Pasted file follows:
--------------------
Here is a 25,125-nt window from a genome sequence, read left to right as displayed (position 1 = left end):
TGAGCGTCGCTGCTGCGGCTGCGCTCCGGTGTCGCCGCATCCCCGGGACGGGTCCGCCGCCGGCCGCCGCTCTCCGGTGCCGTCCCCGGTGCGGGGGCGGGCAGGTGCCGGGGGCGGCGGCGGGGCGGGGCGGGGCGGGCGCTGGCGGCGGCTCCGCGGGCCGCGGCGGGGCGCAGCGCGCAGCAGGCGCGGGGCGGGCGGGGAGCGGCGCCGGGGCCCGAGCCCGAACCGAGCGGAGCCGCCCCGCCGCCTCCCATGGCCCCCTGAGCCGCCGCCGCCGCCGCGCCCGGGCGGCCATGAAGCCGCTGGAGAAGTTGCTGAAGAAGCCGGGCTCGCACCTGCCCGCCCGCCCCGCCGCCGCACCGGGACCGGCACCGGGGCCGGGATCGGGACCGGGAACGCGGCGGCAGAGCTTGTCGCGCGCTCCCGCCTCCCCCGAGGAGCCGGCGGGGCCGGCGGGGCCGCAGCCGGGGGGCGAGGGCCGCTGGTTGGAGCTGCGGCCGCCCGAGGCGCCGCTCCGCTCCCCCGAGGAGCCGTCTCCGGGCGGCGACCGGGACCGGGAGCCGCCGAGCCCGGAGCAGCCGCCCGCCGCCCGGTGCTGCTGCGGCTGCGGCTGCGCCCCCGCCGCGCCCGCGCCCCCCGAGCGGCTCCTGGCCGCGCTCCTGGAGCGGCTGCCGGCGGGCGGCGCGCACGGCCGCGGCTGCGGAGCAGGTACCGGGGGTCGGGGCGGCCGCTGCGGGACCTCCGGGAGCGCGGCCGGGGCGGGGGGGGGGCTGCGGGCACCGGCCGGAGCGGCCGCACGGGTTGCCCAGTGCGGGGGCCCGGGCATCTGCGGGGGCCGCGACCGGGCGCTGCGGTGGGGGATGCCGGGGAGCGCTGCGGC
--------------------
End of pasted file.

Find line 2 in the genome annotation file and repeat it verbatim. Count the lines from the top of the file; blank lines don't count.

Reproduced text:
TGAGCGTCGCTGCTGCGGCTGCGCTCCGGTGTCGCCGCATCCCCGGGACGGGTCCGCCGCCGGCCGCCGCTCTCCGGTGCCGTCCCCGGTGCGGGGGCGGGCAGGTGCCGGGGGCGGCGGCGGGGCGGGGCGGGGCGGGCGCTGGCGGCGGCTCCGCGGGCCGCGGCGGGGCGCAGCGCGCAGCAGGCGCGGGGCGGGCGGGGAGCGGCGCCGGGGCCCGAGCCCGAACCGAGCGGAGCCGCCCCGCCGCCTCCCATGGCCCCCTGAGCCGCCGCCGCCGCCGCGCCCGGGCGGCCATGAAGCCGCTGGAGAAGTTGCTGAAGAAGCCGGGCTCGCACCTGCCCGCCCGCCCCGCCGCCGCACCGGGACCGGCACCGGGGCCGGGATCGGGACCGGGAACGCGGCGGCAGAGCTTGTCGCGCGCTCCCGCCTCCCCCGAGGAGCCGGCGGGGCCGGCGGGGCCGCAGCCGGGGGGCGAGGGCCGCTGGTTGGAGCTGCGGCCGCCCGAGGCGCCGCTCCGCTCCCCCGAGGAGCCGTCTCCGGGCGGCGACCGGGACCGGGAGCCGCCGAGCCCGGAGCAGCCGCCCGCCGCCCGGTGCTGCTGCGGCTGCGGCTGCGCCCCCGCCGCGCCCGCGCCCCCCGAGCGGCTCCTGGCCGCGCTCCTGGAGCGGCTGCCGGCGGGCGGCGCGCACGGCCGCGGCTGCGGAGCAGGTACCGGGGGTCGGGGCGGCCGCTGCGGGACCTCCGGGAGCGCGGCCGGGGCGGGGGGGGGGCTGCGGGCACCGGCCGGAGCGGCCGCACGGGTTGCCCAGTGCGGGGGCCCGGGCATCTGCGGGGGCCGCGACCGGGCGCTGCGGTGGGGGATGCCGGGGAGCGCTGCGGC